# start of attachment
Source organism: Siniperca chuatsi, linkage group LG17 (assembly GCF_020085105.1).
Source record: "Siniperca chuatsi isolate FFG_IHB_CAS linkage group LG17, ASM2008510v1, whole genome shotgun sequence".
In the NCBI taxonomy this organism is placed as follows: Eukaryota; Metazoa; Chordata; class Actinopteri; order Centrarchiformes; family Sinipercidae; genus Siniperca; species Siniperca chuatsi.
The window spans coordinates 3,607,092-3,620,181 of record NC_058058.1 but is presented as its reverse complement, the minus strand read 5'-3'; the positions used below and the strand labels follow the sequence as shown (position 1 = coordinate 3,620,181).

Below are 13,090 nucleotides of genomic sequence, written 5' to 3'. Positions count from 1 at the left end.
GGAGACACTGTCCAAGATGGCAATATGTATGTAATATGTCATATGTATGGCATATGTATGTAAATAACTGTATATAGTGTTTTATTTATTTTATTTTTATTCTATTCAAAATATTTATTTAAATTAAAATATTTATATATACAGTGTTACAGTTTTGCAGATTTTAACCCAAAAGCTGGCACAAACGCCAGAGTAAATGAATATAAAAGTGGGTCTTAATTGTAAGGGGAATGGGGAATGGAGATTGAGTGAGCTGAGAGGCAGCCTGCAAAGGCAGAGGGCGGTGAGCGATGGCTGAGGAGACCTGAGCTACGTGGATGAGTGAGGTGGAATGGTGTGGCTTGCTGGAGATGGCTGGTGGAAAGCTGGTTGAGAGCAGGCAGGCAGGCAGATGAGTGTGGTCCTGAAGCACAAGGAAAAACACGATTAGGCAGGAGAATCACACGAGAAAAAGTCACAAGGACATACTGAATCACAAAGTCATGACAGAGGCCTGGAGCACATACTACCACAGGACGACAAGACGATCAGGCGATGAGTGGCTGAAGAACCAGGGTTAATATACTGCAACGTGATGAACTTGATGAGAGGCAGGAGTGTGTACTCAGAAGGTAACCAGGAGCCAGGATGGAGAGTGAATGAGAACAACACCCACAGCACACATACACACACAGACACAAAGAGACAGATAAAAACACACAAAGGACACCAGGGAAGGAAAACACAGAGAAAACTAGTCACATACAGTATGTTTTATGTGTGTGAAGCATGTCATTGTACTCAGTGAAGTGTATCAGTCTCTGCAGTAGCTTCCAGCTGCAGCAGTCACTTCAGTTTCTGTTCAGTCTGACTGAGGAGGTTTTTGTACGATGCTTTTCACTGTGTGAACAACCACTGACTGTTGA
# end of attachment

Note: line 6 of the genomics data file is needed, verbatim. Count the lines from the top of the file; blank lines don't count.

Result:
GGAGACACTGTCCAAGATGGCAATATGTATGTAATATGTCATATGTATGGCATATGTATGTAAATAACTGTATATAGTGTTTTATTTATTTTATTTTTATTCTATTCAAAATATTTATTTAAATTAAAATATTTATATATACAGTGTTACAGTTTTGCAGATTTTAACCCAAAAGCTGGCACAAACGCCAGAGTAAATGAATATAAAAGTGGGTCTTAATTGTAAGGGGAATGGGGAATGGAGATTGAGTGAGCTGAGAGGCAGCCTGCAAAGGCAGAGGGCGGTGAGCGATGGCTGAGGAGACCTGAGCTACGTGGATGAGTGAGGTGGAATGGTGTGGCTTGCTGGAGATGGCTGGTGGAAAGCTGGTTGAGAGCAGGCAGGCAGGCAGATGAGTGTGGTCCTGAAGCACAAGGAAAAACACGATTAGGCAGGAGAATCACACGAGAAAAAGTCACAAGGACATACTGAATCACAAAGTCATGACAGAGGCCTGGAGCACATACTACCACAGGACGACAAGACGATCAGGCGATGAGTGGCTGAAGAACCAGGGTTAATATACTGCAACGTGATGAACTTGATGAGAGGCAGGAGTGTGTACTCAGAAGGTAACCAGGAGCCAGGATGGAGAGTGAATGAGAACAACACCCACAGCACACATACACACACAGACACAAAGAGACAGATAAAAACACACAAAGGACACCAGGGAAGGAAAACACAGAGAAAACTAGTCACATACAGTATGTTTTATGTGTGTGAAGCATGTCATTGTACTCAGTGAAGTGTATCAGTCTCTGCAGTAGCTTCCAGCTGCAGCAGTCACTTCAGTTTCTGTTCAGTCTGACTGAGGAGGTTTTTGTACGATGCTTTTCACTGTGTGAACAACCACTGACTGTTGA